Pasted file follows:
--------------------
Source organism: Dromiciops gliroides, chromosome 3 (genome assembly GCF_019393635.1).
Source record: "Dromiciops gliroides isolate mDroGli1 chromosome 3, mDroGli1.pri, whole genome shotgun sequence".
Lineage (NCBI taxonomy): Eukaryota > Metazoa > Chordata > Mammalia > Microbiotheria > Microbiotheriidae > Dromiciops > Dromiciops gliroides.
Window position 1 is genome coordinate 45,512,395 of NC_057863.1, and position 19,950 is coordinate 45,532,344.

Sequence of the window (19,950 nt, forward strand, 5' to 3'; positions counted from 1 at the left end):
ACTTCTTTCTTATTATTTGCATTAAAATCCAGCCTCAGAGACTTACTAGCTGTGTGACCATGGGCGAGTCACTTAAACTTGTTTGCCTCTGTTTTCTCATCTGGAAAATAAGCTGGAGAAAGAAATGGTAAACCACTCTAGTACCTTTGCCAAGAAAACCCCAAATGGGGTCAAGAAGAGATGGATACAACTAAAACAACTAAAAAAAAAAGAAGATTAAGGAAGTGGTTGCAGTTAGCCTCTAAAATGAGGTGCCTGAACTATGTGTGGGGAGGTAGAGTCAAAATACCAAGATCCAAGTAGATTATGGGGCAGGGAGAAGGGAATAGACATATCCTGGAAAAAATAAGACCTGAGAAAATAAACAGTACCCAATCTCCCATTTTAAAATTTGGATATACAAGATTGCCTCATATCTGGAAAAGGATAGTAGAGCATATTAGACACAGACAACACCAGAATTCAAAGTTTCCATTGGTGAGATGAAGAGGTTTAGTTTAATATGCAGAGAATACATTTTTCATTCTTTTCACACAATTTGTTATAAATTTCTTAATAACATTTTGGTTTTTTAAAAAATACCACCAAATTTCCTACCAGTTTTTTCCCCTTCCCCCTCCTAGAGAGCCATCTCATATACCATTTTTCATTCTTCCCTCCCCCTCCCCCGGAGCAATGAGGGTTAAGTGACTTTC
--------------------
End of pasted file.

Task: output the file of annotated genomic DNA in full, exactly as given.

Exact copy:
Source organism: Dromiciops gliroides, chromosome 3 (genome assembly GCF_019393635.1).
Source record: "Dromiciops gliroides isolate mDroGli1 chromosome 3, mDroGli1.pri, whole genome shotgun sequence".
Lineage (NCBI taxonomy): Eukaryota > Metazoa > Chordata > Mammalia > Microbiotheria > Microbiotheriidae > Dromiciops > Dromiciops gliroides.
Window position 1 is genome coordinate 45,512,395 of NC_057863.1, and position 19,950 is coordinate 45,532,344.

Sequence of the window (19,950 nt, forward strand, 5' to 3'; positions counted from 1 at the left end):
ACTTCTTTCTTATTATTTGCATTAAAATCCAGCCTCAGAGACTTACTAGCTGTGTGACCATGGGCGAGTCACTTAAACTTGTTTGCCTCTGTTTTCTCATCTGGAAAATAAGCTGGAGAAAGAAATGGTAAACCACTCTAGTACCTTTGCCAAGAAAACCCCAAATGGGGTCAAGAAGAGATGGATACAACTAAAACAACTAAAAAAAAAAGAAGATTAAGGAAGTGGTTGCAGTTAGCCTCTAAAATGAGGTGCCTGAACTATGTGTGGGGAGGTAGAGTCAAAATACCAAGATCCAAGTAGATTATGGGGCAGGGAGAAGGGAATAGACATATCCTGGAAAAAATAAGACCTGAGAAAATAAACAGTACCCAATCTCCCATTTTAAAATTTGGATATACAAGATTGCCTCATATCTGGAAAAGGATAGTAGAGCATATTAGACACAGACAACACCAGAATTCAAAGTTTCCATTGGTGAGATGAAGAGGTTTAGTTTAATATGCAGAGAATACATTTTTCATTCTTTTCACACAATTTGTTATAAATTTCTTAATAACATTTTGGTTTTTTAAAAAATACCACCAAATTTCCTACCAGTTTTTTCCCCTTCCCCCTCCTAGAGAGCCATCTCATATACCATTTTTCATTCTTCCCTCCCCCTCCCCCGGAGCAATGAGGGTTAAGTGACTTTC